The ineffectiveness of existing signalling methods in battle – a mixture of flag, semaphore, searchlight and (the least used) wireless – is evident.
Wireless telegraphy – WT – was the latest to be used and could have freed the British from many of the disadvantages of visual signalling but it had its drawbacks. It could be jammed (the Germans did this quite successfully); it sometimes gave away vital information on an enemy’s strength as well, indirectly, on the type of ship (because signal strength was different from small destroyer to battleship); it could be interrupted if the aerials were down (as happened on the Lion in the initial battle-cruiser actions) or if electrical supplies were similarly interrupted; lastly – the matter that most concerned Jellicoe – these signals could be read. It was also not that fast because of the amount of to-ing and fro-ing that went on with getting a signal out.
WT was still pretty much an orphan when it was used at Jutland. It was not even considered a part of signalling and was taught alongside electrical disciplines at the Torpedo School, HMS Vernon, until 1907. From July 1908, signals training incorporated a rudimentary knowledge of WT and it was only from 1914 that it was fully incorporated into the main signals curriculum.
The two flag “failures” (Beatty would not have called them that) that led to the ineffective use of the 5th Battle Squadron at the start of the action and to the near fatal lack of co-ordination at the start of the race to the north highlight some of the issues with flags.
While flags had been part of the navy’s core skills since the Napoleonic Wars and required no “technology”, they were obviously susceptible to visibility conditions, either natural or man-made, such as cordite and funnel smoke. Because signals were a visual method, they had the effect of “bunching” fleets and keeping them from dispersal, particularly disadvantageous to scouting duties. Given that the visual distance between larger ships was around 14 miles this was a short reaction time for fleets converging at a combined rate of 50 knots, as was the case when the Grand Fleet met the High Seas Fleet before the Jutland deployment. This led to quite considerable impact on flagship (hence the name) position in a line of battle. After the 1910 sea trials, the common assumption was that the best position was in the middle so that signals could emanate out, up and down a battle line. The Lion’s signals went no further than the Tiger. She should have passed them on and did not. But flags also took time to distribute commands: to pass a message back along 29 capital ships – the number that would be fighting at Jutland, creating a continuous line of ships almost eight miles long – could take, at worst, half an hour.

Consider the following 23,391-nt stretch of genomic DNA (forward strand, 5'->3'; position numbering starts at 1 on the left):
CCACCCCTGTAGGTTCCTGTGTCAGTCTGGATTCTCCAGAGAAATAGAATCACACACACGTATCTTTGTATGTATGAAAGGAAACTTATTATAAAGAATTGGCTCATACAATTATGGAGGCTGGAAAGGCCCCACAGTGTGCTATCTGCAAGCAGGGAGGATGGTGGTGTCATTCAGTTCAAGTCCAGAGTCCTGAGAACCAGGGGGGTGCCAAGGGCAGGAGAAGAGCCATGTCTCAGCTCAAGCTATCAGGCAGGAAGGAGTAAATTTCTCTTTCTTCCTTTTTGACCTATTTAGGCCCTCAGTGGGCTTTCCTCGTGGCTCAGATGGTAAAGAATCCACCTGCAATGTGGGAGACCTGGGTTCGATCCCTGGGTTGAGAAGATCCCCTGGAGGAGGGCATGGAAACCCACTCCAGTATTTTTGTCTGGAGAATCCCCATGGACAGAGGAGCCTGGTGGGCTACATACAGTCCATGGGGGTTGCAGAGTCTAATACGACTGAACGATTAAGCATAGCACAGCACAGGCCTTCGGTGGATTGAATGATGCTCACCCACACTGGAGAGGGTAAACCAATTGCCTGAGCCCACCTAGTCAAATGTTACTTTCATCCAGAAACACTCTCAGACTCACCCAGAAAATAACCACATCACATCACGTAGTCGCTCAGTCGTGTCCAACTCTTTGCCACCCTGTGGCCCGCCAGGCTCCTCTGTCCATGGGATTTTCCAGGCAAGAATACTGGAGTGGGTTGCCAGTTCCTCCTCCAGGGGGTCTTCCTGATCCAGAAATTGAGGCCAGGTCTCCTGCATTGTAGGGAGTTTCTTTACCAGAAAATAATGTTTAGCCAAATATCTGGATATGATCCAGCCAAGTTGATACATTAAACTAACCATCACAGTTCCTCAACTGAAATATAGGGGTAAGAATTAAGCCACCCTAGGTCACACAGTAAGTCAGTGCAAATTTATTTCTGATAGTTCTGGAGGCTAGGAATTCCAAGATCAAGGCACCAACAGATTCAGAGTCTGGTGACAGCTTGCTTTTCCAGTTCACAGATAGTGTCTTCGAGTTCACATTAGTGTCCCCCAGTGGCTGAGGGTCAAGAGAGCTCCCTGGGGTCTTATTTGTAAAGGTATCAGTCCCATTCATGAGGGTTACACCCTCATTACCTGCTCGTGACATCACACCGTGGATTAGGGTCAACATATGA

Bringing a dreadnought to a full stop took some distance. Shutting off the engines at 15 knots required a mile and a half. In many ways it was with the smaller, more mobile ships – the destroyers – that this problem of control was most keenly felt. Commodore Charles Le Mesurier, commander of the 4th Light-Cruiser Squadron, put it like this:
The lesson of all this long and weary wait has been that you MUST leave things to individual initiative in these very high-speed little ships – there is no time to make signals – and I am very pleased with the way that my few “action” signals were taken in, and acted on.
The other side of this is that Beatty hated the slavishness of which the flag system was in many ways emblematic: commanders losing their sense of personal initiative and needing a signal to tell them what to do.
Beatty used flag signals sparingly but at least imbued in his captains the fact that the movements of the flagship should be their guide.
Searchlight signalling was as fast as flag signalling, and had the advantage of being more readable in low light and bad visibility but like WT was subject to electrical failure and battle damage. Given the lack of initiative and of radar, and the slow speed of flag signalling, Jellicoe probably had no option other than to keep a tight rein on the fleet. His caution over signals security was perhaps imbalanced. He would have profited handsomely had he made the message clear: relaying enemy positions back to the commander during fast-moving actions essentially much outweighed any idea of compromising the sender’s position.
Considering the amount of signals traffic that came from the Iron Duke in the hours of darkness, it was extraordinary that such little intelligence had, by officers of either the Grand Fleet or Beatty’s battle cruisers, been passed back. In fact, according to Harper, between 9.17 pm (when the last flag signal was made by the Iron Duke) and 2.20 am (when it was light enough again for flag signalling), no fewer than 42 WT and 85 lamp signals were sent out.